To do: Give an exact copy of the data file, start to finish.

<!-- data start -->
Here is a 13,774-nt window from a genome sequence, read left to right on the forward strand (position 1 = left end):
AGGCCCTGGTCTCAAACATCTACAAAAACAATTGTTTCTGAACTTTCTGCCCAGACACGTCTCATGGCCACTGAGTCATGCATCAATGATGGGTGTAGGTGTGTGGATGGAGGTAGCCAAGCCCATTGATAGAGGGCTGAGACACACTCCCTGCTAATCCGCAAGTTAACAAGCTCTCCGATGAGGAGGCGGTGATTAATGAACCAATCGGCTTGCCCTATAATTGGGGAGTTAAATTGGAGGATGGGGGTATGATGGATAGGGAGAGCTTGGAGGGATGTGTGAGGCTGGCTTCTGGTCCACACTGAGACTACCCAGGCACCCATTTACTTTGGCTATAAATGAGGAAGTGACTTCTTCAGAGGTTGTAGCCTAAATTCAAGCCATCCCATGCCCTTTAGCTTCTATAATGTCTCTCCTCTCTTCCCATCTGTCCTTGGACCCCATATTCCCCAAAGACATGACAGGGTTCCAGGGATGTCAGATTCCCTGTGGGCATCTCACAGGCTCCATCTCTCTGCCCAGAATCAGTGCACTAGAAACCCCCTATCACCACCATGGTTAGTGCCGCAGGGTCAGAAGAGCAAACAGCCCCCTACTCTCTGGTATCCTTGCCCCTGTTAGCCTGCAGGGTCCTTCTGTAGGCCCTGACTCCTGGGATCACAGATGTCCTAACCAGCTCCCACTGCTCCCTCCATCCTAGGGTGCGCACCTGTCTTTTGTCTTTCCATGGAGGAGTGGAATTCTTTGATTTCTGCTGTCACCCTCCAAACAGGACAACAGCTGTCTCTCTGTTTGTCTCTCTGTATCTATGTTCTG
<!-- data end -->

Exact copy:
Here is a 13,774-nt window from a genome sequence, read left to right on the forward strand (position 1 = left end):
AGGCCCTGGTCTCAAACATCTACAAAAACAATTGTTTCTGAACTTTCTGCCCAGACACGTCTCATGGCCACTGAGTCATGCATCAATGATGGGTGTAGGTGTGTGGATGGAGGTAGCCAAGCCCATTGATAGAGGGCTGAGACACACTCCCTGCTAATCCGCAAGTTAACAAGCTCTCCGATGAGGAGGCGGTGATTAATGAACCAATCGGCTTGCCCTATAATTGGGGAGTTAAATTGGAGGATGGGGGTATGATGGATAGGGAGAGCTTGGAGGGATGTGTGAGGCTGGCTTCTGGTCCACACTGAGACTACCCAGGCACCCATTTACTTTGGCTATAAATGAGGAAGTGACTTCTTCAGAGGTTGTAGCCTAAATTCAAGCCATCCCATGCCCTTTAGCTTCTATAATGTCTCTCCTCTCTTCCCATCTGTCCTTGGACCCCATATTCCCCAAAGACATGACAGGGTTCCAGGGATGTCAGATTCCCTGTGGGCATCTCACAGGCTCCATCTCTCTGCCCAGAATCAGTGCACTAGAAACCCCCTATCACCACCATGGTTAGTGCCGCAGGGTCAGAAGAGCAAACAGCCCCCTACTCTCTGGTATCCTTGCCCCTGTTAGCCTGCAGGGTCCTTCTGTAGGCCCTGACTCCTGGGATCACAGATGTCCTAACCAGCTCCCACTGCTCCCTCCATCCTAGGGTGCGCACCTGTCTTTTGTCTTTCCATGGAGGAGTGGAATTCTTTGATTTCTGCTGTCACCCTCCAAACAGGACAACAGCTGTCTCTCTGTTTGTCTCTCTGTATCTATGTTCTG